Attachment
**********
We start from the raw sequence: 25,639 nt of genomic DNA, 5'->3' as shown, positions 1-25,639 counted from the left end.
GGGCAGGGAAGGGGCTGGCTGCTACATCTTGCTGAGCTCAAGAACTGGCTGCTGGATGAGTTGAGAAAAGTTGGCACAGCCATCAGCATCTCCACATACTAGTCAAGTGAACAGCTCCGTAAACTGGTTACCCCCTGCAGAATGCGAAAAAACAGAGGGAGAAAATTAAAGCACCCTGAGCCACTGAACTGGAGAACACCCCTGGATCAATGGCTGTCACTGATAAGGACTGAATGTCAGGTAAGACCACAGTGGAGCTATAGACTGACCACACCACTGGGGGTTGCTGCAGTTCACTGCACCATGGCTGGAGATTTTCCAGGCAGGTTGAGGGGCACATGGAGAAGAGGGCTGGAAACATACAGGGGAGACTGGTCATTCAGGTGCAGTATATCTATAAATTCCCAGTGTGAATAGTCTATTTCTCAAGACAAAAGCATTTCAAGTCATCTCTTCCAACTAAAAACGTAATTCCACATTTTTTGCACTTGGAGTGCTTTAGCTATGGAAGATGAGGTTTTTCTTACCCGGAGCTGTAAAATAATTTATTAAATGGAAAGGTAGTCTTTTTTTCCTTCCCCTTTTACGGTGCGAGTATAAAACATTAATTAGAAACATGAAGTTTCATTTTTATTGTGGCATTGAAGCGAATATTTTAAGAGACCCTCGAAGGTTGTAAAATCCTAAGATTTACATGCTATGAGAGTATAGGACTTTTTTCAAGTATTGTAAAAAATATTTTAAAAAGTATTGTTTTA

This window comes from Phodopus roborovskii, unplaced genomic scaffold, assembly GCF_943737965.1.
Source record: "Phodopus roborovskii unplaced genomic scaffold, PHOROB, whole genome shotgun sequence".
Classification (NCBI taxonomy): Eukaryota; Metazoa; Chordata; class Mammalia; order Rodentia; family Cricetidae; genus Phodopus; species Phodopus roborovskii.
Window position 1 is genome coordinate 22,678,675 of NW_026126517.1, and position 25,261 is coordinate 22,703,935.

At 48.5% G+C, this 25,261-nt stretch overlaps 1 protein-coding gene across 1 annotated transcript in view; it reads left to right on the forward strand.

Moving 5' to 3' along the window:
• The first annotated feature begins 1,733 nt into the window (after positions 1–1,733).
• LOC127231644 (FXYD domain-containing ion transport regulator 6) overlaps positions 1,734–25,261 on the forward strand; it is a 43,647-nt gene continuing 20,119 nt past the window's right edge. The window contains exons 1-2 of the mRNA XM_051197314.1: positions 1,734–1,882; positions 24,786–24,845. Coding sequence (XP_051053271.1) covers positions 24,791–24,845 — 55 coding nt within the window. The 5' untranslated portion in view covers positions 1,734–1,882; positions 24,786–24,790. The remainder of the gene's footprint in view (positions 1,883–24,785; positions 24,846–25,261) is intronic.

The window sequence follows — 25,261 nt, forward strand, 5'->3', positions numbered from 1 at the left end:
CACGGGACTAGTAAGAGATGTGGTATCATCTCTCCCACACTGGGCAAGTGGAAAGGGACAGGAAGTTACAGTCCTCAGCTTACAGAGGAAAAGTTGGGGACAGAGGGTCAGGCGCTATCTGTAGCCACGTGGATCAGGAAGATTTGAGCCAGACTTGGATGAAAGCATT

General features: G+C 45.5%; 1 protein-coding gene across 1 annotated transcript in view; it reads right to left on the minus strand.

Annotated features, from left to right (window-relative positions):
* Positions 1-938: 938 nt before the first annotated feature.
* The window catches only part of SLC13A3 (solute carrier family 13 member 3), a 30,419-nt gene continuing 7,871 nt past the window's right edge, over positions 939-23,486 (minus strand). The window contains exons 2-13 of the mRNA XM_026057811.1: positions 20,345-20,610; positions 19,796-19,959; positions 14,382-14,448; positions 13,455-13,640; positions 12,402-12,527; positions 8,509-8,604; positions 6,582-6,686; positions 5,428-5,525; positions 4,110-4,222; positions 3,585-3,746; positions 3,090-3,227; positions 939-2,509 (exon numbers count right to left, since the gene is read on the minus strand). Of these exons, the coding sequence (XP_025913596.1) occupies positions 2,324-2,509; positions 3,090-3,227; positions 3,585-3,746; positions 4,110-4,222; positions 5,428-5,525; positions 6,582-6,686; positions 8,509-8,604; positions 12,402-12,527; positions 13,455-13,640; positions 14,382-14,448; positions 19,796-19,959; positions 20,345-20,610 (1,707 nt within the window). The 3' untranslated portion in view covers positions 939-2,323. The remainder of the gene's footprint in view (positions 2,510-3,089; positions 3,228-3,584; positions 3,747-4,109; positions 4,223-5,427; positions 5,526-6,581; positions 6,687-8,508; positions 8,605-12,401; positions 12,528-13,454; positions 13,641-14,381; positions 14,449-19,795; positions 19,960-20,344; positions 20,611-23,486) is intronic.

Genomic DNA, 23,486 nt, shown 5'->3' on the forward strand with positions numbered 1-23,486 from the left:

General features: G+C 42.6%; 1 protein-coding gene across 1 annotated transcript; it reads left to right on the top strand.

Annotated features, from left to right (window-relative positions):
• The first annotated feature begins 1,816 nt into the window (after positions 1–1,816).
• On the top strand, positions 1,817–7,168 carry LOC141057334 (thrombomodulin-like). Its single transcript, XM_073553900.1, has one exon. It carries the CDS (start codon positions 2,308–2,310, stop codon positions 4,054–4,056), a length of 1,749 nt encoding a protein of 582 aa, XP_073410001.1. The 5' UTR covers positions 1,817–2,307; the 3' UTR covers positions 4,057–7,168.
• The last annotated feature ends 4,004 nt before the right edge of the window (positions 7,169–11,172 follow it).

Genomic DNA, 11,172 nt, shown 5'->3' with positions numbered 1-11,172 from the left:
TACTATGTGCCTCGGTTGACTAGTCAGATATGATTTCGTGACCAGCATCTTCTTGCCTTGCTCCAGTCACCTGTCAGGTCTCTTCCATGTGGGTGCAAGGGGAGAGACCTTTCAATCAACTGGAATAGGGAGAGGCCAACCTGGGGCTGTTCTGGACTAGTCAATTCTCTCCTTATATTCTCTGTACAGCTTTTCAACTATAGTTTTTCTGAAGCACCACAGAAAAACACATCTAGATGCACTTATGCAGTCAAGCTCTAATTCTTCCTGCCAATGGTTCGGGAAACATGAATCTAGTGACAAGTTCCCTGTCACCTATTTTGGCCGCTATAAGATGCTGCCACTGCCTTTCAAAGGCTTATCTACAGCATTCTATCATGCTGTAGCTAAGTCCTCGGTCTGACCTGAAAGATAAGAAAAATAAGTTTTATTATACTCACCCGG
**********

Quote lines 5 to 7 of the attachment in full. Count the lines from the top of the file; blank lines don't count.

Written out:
Classification (NCBI taxonomy): Eukaryota; Metazoa; Chordata; class Mammalia; order Rodentia; family Cricetidae; genus Phodopus; species Phodopus roborovskii.
Window position 1 is genome coordinate 22,678,675 of NW_026126517.1, and position 25,261 is coordinate 22,703,935.

At 48.5% G+C, this 25,261-nt stretch overlaps 1 protein-coding gene across 1 annotated transcript in view; it reads left to right on the forward strand.